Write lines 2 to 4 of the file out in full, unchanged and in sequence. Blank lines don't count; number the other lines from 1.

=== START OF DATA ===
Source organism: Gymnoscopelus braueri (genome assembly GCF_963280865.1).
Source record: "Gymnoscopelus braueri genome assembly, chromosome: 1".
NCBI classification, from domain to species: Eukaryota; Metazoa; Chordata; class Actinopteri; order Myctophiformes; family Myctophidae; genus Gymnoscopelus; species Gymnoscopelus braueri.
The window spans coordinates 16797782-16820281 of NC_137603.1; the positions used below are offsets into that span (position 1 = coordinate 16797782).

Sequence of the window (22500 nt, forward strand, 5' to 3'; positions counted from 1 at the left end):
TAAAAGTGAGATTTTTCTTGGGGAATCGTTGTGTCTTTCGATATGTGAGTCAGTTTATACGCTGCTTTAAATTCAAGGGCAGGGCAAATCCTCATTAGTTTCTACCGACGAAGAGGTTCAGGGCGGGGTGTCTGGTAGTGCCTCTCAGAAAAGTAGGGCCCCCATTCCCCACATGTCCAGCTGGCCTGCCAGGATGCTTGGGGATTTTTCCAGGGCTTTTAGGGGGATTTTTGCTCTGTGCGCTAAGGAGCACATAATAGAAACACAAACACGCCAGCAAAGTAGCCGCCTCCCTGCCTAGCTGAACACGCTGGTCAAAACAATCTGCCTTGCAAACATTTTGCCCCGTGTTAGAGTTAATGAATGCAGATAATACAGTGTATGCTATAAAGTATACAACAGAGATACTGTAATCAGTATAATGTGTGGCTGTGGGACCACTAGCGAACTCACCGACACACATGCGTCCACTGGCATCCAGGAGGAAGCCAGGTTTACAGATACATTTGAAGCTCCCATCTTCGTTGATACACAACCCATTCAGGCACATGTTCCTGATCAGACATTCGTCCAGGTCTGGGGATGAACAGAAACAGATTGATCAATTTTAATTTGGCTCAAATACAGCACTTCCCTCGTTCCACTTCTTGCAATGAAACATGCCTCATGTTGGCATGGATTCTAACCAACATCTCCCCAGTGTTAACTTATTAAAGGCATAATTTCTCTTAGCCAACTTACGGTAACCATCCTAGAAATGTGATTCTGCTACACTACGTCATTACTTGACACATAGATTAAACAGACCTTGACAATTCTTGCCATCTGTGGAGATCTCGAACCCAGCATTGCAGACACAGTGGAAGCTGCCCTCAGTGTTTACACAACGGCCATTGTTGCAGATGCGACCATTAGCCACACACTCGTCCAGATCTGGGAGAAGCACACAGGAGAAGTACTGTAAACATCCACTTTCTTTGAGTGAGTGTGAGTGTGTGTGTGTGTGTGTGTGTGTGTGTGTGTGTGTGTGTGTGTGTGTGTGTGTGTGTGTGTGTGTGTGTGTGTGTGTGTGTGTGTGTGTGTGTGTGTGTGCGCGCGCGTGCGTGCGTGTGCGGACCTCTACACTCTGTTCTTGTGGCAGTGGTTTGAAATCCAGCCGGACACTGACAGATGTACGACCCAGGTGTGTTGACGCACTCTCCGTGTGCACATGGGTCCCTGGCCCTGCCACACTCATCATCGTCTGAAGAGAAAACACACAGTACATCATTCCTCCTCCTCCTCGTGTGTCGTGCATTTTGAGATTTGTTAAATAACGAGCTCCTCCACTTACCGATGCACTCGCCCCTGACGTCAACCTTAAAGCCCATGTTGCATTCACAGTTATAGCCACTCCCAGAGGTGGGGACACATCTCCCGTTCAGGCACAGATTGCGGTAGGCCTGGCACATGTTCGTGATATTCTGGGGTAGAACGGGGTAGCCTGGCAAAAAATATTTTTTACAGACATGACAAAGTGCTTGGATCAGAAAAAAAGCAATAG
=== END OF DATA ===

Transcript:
Source record: "Gymnoscopelus braueri genome assembly, chromosome: 1".
NCBI classification, from domain to species: Eukaryota; Metazoa; Chordata; class Actinopteri; order Myctophiformes; family Myctophidae; genus Gymnoscopelus; species Gymnoscopelus braueri.
The window spans coordinates 16797782-16820281 of NC_137603.1; the positions used below are offsets into that span (position 1 = coordinate 16797782).